Opinion Number. 1639

Subject

STATE MOTOR VEHICLE REGISTRATION FEES LIABILITY OF COMMONWEALTH TO PAY STATE MOTOR VEHICLE REGISTRATION FEES ON COMMONWEALTH OWNED MOTOR VEHICLES: WHETHER A TAX ON PROPERTY OF THE COMMONWEALTH

Key Legislation

CONSTITUTION s 114: MOTOR CAR ACT 1928 (Vic) s 4(1): COUNTRY ROADS ACT 1928 (Vic) s 38(d): AIR FORCE ACT 1923: FEDERAL AID ROADS ACT 1931

Date
Client
The Secretary, Department of the Treasury

The Assistant Secretary to the Treasury has forwarded the following memorandum for advice:

  • The Premier of Victoria has requested that the Commonwealth pay the ordinary registration fees on Commonwealth owned motor cars in Victoria.
  1. The Commonwealth has, by arrangement with the Victorian authorities, instituted a system of registration for its own cars, and advises the State Government of the particulars of registrations, so that a check may be kept on cars using numbers outside the Victorian registration serials. This system is understood to be satisfactory to the State Government.
  2. For some years an arrangement has been in operation, by which the Commonwealth and State Governments reimburse each other for inter-governmental services by payment at ‘cost’—or as near cost as can be calculated. Under this arrangement the Commonwealth has claimed that no payment is due to the Victorian Government.
  3. In reply to the suggestion that motor registration fees are a form of taxation and that the Commonwealth is therefore exempt, the Premier states that such fees constitute payment for services and cannot be considered in the light of taxation. A copy of the Premier’s most recent letter is attached hereto.
  4. I shall be glad if you will advise me whether the Commonwealth should resist the payment of motor registration fees on the ground that they represent taxation, or on any other legal ground, and that the Commonwealth should be exempt therefrom.
  5. I might add that no other State Government has claimed payment of corresponding fees.

The letter of the Premier of Victoria is in the following terms:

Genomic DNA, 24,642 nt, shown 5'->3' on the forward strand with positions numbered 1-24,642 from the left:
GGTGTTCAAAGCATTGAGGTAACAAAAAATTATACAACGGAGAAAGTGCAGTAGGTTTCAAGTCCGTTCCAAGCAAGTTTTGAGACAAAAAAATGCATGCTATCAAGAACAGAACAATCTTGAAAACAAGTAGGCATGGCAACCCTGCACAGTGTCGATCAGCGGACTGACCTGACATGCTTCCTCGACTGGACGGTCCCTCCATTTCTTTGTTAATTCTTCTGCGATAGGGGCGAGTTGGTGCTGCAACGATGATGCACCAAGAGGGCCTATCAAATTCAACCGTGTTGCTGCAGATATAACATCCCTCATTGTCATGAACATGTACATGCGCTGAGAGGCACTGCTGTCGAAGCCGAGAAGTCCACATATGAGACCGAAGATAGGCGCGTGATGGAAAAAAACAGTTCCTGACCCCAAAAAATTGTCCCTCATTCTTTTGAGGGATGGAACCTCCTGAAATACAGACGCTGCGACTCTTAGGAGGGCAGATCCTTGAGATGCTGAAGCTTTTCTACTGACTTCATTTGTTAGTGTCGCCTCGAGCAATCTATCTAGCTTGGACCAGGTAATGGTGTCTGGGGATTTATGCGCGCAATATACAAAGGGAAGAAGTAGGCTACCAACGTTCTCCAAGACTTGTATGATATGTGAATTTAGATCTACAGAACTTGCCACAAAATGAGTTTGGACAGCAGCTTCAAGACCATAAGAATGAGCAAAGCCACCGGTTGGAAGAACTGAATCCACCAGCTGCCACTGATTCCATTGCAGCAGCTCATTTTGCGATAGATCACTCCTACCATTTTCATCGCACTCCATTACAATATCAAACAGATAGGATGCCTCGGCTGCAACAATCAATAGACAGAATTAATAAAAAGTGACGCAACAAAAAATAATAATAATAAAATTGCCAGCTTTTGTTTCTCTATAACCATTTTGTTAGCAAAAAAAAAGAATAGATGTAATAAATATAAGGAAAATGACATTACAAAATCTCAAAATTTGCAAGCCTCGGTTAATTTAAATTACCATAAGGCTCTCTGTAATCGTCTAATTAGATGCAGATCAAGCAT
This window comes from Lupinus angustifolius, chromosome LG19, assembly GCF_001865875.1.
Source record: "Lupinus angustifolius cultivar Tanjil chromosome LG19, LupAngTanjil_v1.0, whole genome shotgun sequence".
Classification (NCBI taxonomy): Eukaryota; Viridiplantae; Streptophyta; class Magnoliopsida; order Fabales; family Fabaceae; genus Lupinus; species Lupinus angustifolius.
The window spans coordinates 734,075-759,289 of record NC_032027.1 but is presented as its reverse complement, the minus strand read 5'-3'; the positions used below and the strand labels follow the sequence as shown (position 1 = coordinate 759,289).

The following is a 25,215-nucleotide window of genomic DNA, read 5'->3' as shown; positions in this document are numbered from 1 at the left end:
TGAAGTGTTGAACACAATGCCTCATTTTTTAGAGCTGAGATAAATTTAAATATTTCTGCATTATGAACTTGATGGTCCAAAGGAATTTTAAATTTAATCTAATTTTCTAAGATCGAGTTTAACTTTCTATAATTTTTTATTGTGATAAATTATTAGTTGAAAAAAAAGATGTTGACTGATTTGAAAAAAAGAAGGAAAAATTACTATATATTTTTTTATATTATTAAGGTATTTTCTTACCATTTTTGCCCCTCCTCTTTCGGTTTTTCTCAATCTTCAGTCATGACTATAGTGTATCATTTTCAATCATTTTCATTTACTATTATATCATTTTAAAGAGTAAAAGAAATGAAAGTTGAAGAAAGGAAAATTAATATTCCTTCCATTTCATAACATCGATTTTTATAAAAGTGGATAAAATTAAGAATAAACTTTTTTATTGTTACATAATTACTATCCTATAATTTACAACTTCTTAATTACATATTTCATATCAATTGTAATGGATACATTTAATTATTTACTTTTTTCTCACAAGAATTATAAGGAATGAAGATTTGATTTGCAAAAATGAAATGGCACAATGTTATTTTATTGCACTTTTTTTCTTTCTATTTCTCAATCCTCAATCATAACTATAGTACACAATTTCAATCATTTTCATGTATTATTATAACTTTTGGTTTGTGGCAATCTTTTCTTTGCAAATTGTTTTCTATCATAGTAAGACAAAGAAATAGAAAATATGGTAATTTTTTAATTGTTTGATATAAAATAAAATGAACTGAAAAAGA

I am in receipt of your letter of the 15th July, No.A.6/1/6, relative to the subject of the payment of the registration fees of Commonwealth owned motor cars which use Victorian roads.

With reference to the contention that portion of the motor registration fees constitute a State tax and are therefore not payable by the Commonwealth, I wish to point out that the Country Roads Board expends not only the whole of the Motor Registration fees, but an amount in excess thereof in the provision and maintenance of roads and costs of administration, and that no part of the fees so received is used for purposes other than the provision of roads and the administration of the provisions of the Motor Car Act. The fees paid cannot be viewed in the light of ordinary State taxation, but can be properly regarded solely as a charge for direct services given to the motoring community by the State. For this reason, my Government feels that the Commonwealth should be prepared to willingly meet its fair share of the cost involved in providing its departments with these services.

I deprecate the suggestion that the Government proposes to abandon its claim to payment in the event of arrangements for the registration and identification of such vehicles being satisfactorily finalized. Such a course has not at any time been contemplated, and the statement attributed to the Under Secretary in your communication is not in accord with the facts. The report furnished by him immediately at the conclusion of the interview with Mr. Burgess was that the subject of the identification of cars had been discussed, but that Mr. Burgess had stated he was not authorised to discuss any question of payment by the Commonwealth of registration fees, and consequently no progress had been made on this aspect of the matter.

In my letter of 5th January, 1937, I expressed a desire to be furnished with particulars of the Commonwealth cars in question to enable a claim to be presented. The assurance in your communication of the 26th August, 1937, that the Commonwealth is prepared to investigate particular services must surely extend to this matter, and I would respectfully request than an officer be deputed to consult with the Under-Secretary at an early date in order that a basis of adjustment may be arranged.